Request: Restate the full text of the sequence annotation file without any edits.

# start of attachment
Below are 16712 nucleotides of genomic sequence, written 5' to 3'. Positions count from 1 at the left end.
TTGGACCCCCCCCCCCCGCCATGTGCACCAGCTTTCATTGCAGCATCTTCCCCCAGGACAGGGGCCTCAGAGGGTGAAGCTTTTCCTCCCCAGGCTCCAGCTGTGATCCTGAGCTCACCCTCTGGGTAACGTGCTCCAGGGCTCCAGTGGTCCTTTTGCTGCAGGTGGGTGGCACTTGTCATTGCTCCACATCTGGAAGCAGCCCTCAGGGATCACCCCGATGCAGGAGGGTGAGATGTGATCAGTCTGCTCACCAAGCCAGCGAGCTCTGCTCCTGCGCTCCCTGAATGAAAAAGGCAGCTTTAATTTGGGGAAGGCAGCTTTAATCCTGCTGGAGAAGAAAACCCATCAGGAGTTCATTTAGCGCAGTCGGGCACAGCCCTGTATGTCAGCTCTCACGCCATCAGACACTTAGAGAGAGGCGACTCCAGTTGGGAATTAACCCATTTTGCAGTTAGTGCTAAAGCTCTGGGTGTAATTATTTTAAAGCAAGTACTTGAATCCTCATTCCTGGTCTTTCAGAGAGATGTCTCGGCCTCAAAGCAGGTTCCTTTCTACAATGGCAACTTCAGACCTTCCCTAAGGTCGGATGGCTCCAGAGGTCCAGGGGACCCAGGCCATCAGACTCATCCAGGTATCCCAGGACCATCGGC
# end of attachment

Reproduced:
Below are 16712 nucleotides of genomic sequence, written 5' to 3'. Positions count from 1 at the left end.
TTGGACCCCCCCCCCCCGCCATGTGCACCAGCTTTCATTGCAGCATCTTCCCCCAGGACAGGGGCCTCAGAGGGTGAAGCTTTTCCTCCCCAGGCTCCAGCTGTGATCCTGAGCTCACCCTCTGGGTAACGTGCTCCAGGGCTCCAGTGGTCCTTTTGCTGCAGGTGGGTGGCACTTGTCATTGCTCCACATCTGGAAGCAGCCCTCAGGGATCACCCCGATGCAGGAGGGTGAGATGTGATCAGTCTGCTCACCAAGCCAGCGAGCTCTGCTCCTGCGCTCCCTGAATGAAAAAGGCAGCTTTAATTTGGGGAAGGCAGCTTTAATCCTGCTGGAGAAGAAAACCCATCAGGAGTTCATTTAGCGCAGTCGGGCACAGCCCTGTATGTCAGCTCTCACGCCATCAGACACTTAGAGAGAGGCGACTCCAGTTGGGAATTAACCCATTTTGCAGTTAGTGCTAAAGCTCTGGGTGTAATTATTTTAAAGCAAGTACTTGAATCCTCATTCCTGGTCTTTCAGAGAGATGTCTCGGCCTCAAAGCAGGTTCCTTTCTACAATGGCAACTTCAGACCTTCCCTAAGGTCGGATGGCTCCAGAGGTCCAGGGGACCCAGGCCATCAGACTCATCCAGGTATCCCAGGACCATCGGC